Trees whose rapid rate of growth is rapid and on the other hand grow to relatively large dimensions may be a “lost battle” in small gardens. A good example of this is the filthforum. It is a deciduous tree that reaches up to 20 meters in special cases. It is not recommended to plant these trees if you do not know in advance that they have enough space for development.
Dates of pruning
First, it is important to note that young trees (seedlings) planted in the garden are not recommended to prune during the first period, especially if the tree is small and carries a small foliage. Pruning and reducing foliage will slow the development of the tree. Of course, there are exceptions to this case, for example when planting a plant with long branches and fragile (eg, for example) and leaving them to break at random point as a result of wind.
Another exception is the branches that come out from under assembled trees (also called “pigs”). These industries tend to develop relatively quickly at the expense of the part of the tree that is above the assembly. Pigs under assembly are typical of complex olive trees, mango trees, avocados and many other species. These branches should be trimmed as close as possible to the trunk of the tree so as not to leave them a chance to break out again.
The “classic” pruning model of ornamental trees intended to provide shade recommends the retention of a leading branch up to a height of about 2.5 – 2.5 meters and only then its clumping to create splits and expansion of the landscape.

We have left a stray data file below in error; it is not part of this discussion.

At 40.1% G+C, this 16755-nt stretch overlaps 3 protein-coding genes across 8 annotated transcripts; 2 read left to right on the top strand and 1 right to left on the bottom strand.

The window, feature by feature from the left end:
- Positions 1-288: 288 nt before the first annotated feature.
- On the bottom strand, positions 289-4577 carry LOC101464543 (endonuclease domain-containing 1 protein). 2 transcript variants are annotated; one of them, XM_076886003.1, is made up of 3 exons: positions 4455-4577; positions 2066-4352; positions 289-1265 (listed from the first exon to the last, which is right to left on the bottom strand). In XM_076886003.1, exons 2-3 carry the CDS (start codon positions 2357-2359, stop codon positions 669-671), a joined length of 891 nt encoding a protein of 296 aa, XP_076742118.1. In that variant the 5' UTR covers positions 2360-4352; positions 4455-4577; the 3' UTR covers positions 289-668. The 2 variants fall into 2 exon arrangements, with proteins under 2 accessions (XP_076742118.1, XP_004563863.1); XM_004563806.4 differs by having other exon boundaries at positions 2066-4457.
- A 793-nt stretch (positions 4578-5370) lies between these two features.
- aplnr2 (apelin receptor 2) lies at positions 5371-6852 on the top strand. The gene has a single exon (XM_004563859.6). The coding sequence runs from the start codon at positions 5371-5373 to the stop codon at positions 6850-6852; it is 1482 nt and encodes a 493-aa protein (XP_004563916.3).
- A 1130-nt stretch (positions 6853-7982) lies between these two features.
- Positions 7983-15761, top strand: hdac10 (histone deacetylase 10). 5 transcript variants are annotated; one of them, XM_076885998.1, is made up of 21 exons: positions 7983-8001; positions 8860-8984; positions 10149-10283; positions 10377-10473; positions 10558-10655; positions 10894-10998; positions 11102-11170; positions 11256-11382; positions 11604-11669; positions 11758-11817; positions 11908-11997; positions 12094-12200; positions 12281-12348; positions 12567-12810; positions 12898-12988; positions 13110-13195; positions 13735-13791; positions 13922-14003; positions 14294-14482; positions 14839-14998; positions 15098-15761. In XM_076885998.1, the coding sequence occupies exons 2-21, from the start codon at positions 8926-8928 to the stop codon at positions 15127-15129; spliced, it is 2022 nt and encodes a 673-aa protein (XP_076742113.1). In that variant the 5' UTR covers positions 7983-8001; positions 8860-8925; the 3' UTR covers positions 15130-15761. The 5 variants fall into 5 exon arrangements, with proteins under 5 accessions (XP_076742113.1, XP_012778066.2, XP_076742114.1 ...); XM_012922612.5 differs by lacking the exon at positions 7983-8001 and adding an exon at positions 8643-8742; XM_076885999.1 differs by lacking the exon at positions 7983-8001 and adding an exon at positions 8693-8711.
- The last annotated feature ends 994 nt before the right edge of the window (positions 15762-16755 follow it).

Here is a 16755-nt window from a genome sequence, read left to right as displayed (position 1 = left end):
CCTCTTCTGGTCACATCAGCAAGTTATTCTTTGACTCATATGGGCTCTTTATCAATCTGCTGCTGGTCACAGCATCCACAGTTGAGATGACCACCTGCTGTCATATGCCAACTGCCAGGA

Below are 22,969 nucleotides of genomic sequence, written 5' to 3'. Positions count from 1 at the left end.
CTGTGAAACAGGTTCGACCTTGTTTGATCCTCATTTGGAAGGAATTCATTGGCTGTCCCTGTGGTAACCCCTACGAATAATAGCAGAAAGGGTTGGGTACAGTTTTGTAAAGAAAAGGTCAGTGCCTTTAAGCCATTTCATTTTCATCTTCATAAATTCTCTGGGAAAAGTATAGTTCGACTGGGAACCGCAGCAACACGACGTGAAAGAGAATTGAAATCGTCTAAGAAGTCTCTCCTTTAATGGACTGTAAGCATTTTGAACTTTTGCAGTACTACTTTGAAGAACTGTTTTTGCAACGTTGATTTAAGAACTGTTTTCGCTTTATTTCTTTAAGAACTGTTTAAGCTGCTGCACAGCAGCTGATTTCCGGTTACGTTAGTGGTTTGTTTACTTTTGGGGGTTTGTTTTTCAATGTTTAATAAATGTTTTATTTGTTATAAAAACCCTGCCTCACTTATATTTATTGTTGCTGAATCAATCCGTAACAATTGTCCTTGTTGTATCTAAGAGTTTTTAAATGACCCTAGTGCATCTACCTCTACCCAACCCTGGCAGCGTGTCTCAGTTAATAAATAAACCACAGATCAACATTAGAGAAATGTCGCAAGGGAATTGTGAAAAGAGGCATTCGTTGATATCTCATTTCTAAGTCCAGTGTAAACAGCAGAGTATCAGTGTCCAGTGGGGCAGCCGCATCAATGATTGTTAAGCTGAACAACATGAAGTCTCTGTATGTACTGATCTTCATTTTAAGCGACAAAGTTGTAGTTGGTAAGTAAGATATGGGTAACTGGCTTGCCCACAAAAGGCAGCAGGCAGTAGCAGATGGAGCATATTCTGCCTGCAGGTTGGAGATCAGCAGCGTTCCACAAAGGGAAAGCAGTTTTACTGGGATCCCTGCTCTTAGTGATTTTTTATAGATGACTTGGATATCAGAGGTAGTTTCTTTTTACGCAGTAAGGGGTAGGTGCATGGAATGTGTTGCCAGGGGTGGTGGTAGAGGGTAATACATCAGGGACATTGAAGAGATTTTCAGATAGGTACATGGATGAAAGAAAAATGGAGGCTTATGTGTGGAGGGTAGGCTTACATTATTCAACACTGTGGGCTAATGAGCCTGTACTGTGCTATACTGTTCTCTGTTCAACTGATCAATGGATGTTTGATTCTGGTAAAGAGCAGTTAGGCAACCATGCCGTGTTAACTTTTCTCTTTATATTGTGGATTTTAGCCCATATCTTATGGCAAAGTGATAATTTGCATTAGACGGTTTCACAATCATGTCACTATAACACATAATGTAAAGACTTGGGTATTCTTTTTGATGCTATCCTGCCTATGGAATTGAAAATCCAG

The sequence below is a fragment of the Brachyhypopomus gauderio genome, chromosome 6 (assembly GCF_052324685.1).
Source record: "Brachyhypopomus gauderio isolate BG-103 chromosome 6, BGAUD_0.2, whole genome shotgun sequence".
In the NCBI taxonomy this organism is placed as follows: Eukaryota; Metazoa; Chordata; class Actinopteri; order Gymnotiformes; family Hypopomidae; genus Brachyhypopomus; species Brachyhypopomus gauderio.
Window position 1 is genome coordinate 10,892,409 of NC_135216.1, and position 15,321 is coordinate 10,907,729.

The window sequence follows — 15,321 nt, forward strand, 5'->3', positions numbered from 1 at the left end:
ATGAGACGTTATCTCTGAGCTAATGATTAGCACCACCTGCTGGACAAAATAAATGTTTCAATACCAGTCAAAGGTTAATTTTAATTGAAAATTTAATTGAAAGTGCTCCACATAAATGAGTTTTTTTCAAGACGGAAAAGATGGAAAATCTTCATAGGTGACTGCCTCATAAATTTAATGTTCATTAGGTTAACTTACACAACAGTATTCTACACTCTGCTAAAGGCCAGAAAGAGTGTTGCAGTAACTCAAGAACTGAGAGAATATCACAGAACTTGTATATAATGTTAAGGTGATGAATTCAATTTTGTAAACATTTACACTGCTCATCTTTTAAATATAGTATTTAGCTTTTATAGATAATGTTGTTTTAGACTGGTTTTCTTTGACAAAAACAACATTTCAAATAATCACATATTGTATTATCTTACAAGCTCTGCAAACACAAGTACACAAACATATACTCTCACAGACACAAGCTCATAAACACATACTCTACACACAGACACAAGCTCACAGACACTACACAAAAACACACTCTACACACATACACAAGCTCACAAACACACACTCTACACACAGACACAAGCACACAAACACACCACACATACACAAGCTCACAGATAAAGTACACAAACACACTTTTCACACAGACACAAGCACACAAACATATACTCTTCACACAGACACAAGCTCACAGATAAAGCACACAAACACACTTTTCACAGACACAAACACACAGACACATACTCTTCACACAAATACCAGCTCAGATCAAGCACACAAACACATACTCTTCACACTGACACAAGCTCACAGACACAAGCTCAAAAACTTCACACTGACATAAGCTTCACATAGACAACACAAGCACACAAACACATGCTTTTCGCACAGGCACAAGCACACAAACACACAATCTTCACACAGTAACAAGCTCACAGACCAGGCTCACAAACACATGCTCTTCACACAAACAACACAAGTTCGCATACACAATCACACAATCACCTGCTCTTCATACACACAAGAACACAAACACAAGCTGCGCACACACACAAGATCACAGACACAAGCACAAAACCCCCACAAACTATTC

Fruit trees are recommended to begin pruning at a lower altitude, which will allow for a much lower dispersion and landscape, and will enable the harvesting of some of the fruit easily and without the use of picking facilities, which are currently required by law, a permit to work at high altitude.
Pruning in deciduous trees
Pruning in deciduous trees occurs when the tree is in a coma, usually the end of December and January, after the leaves fall and the tree activity stops during the winter. Pruning will result in the eruption of dormant bulbs at the onset of spring, thus creating splits in branches and building new branches. Leaving the leaves reveals the skeleton of the tree and makes it easier to select branches for pruning. This group includes, among others, almond, apple, plum, nectarine, walnut, pecan, pomegranate, oak (English, cork, worm, tabor) Black, pink albiza, eucalyptus, species of poplar.
Deciduous deciduous trees (which are not deciduous in their countries of origin but due to the climate in Israel, are shed in the winter) should be pruned at the end of the winter – early spring, after the chance of cold falls. These species include, among other things, fine yellow, yellow albicia, varied bohemia, fine wing, korizia and more.